Ingram Micro Cloud Execs: Large Infrastructure-as-a-Service Deals Have Finally Arrived in the Channel


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Ingram Micro's cloud leaders said a quantum leap in technical APIs for public cloud has at last opened the floodgates for consumption-based deals to flow through the channel.

The Irvine, Calif.-based distributor said solution providers should expect "a very significant increase" in the number of channel-led Infrastructure-as-a-Service engagements in the next two to three years thanks to major programmatic, technological and education-related advances.

"We weren't seeing IaaS deals coming through the channel last year in Q4," Nimesh Dave, Ingram Micro's executive vice president of global cloud, said during a press briefing Thursday. "Now [in Q1 2017], we actually see a fairly significant number of deals across the board."

[RELATED: Ingram Micro SVP: The Channel Isn't Winning Today In Infrastructure-As-A-Service]

Ingram Micro had seen the channel involved in lots of small IaaS engagements, but never multimillion-dollar deals involving production workloads for sizable end customers, Renee Bergeron, Ingram Micro's senior vice president of global cloud, said during the briefing at Cloud Summit 2017 in Phoenix.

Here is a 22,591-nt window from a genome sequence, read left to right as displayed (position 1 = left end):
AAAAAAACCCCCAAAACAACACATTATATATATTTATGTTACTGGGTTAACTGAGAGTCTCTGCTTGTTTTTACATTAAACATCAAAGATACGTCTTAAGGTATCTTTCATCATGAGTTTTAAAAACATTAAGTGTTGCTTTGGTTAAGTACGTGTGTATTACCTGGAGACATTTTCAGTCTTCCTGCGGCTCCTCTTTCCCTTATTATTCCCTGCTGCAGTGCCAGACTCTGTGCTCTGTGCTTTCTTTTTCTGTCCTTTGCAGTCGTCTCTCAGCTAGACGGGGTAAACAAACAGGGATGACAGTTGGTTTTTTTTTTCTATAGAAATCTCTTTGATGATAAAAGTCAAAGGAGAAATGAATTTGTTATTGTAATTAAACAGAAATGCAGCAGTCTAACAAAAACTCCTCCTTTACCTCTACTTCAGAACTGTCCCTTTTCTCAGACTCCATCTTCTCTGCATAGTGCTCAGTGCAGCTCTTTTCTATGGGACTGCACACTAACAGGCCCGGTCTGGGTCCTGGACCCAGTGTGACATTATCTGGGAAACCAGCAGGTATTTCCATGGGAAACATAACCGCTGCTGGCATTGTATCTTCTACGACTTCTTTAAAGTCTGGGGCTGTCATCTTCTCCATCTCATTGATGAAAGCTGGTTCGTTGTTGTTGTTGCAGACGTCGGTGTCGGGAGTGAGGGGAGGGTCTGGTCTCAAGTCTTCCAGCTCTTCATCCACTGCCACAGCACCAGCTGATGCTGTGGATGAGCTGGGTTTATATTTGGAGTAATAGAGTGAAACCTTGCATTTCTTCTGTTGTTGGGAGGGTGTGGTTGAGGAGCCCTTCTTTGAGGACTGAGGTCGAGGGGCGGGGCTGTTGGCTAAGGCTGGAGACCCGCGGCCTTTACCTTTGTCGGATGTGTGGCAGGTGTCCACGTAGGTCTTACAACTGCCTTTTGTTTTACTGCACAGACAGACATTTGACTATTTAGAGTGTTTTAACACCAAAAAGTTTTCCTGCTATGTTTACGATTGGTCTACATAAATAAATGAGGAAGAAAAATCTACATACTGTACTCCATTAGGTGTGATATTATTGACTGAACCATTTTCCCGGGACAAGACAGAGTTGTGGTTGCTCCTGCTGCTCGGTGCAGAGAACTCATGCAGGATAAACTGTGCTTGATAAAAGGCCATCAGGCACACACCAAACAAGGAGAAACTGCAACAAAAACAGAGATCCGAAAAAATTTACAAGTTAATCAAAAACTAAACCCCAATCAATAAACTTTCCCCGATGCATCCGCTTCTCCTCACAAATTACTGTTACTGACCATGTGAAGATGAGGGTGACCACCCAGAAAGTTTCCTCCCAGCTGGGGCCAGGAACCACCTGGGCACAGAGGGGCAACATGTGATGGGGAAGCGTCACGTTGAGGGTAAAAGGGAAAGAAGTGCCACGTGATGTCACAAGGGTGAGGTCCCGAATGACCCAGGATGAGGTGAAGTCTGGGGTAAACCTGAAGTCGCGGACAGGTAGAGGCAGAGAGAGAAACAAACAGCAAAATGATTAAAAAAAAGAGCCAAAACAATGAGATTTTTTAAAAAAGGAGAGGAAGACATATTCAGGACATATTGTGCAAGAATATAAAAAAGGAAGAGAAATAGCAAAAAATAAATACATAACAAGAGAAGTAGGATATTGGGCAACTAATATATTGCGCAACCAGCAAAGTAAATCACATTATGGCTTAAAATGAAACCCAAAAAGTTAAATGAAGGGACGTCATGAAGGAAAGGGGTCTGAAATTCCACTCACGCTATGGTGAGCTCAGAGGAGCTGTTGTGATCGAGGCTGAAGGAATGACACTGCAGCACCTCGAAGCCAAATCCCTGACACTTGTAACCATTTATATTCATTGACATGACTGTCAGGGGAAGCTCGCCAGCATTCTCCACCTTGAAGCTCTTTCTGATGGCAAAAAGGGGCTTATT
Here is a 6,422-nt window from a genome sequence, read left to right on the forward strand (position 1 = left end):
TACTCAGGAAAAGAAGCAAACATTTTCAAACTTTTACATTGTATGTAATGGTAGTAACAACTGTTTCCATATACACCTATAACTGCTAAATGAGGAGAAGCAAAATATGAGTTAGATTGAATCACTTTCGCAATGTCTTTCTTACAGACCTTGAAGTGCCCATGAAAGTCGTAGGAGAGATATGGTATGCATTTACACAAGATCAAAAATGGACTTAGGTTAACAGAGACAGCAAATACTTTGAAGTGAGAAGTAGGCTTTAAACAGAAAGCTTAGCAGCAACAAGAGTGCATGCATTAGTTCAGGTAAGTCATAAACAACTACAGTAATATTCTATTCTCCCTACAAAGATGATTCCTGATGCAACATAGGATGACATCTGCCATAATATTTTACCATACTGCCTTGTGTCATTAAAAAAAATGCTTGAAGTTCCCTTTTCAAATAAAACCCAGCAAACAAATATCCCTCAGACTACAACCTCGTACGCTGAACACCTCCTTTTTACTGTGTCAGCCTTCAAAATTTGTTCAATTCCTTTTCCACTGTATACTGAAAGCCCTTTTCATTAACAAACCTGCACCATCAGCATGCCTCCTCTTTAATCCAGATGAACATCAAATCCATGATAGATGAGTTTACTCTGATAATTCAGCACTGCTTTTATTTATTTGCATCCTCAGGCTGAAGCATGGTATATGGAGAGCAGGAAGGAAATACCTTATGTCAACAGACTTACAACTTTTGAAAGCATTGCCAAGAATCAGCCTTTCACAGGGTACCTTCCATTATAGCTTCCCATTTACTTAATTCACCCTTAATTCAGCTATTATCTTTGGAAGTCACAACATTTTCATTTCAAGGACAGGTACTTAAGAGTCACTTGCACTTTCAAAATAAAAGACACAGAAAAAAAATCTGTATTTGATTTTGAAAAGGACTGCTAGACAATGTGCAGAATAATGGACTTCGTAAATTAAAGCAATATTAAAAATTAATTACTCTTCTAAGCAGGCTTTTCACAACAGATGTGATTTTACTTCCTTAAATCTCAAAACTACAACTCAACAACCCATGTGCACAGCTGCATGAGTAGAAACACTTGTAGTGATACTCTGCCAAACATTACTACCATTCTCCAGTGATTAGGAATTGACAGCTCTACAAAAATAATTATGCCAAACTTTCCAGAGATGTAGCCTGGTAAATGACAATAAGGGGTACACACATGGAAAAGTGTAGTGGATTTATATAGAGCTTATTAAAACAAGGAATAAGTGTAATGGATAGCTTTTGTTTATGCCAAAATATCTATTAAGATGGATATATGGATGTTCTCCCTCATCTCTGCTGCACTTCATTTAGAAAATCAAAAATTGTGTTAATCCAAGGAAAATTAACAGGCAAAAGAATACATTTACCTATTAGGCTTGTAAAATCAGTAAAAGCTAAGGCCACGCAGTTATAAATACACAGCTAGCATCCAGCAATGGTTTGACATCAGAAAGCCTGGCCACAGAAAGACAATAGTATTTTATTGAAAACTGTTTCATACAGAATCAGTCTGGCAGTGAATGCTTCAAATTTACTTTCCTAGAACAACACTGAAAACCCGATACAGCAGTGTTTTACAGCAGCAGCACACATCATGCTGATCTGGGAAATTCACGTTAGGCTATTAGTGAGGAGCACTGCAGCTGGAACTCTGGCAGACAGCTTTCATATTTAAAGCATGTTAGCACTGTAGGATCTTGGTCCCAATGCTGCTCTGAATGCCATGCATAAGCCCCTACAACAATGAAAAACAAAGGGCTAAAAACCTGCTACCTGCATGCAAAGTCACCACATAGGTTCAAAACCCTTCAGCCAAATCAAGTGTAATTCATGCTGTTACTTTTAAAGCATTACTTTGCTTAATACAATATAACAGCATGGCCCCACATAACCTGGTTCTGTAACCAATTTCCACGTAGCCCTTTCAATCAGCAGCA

The distributor just recently completed its largest-ever Microsoft Azure engagement, Dave said, supporting a channel partner in a $3.6 million deal outside the U.S. that involved 107 virtual machines.

"Those are the size of deals that we're starting to see," Dave said. "One hundred and seven VMs is a lot of VMs."

Technical APIs (application programming interfaces) weren't really available around the hyper-scale providers a year ago, Dave said, with Amazon Web Services lacking exposed APIs for multitier and Microsoft Azure for CSP only going mainstream in the past couple of months.

"These have become very mature now," Dave said. "This time last year was highly different."

Prior to the latest enhancements, Dave said the APIs available to do per-seat subscriptions were significantly easier than those required to do consumption on a capacity basis. 

"From a technical standpoint, it's significantly less complex to sell Office 365 than it is to sell Azure," he said.

Ingram Micro gravitated toward Software-as-a-Service when it initially entered the cloud market six years ago because it was easier to take to market, Bergeron said. Plus the distributor already had its hands full trying to bring together its early stage business transformation and enablement programs.

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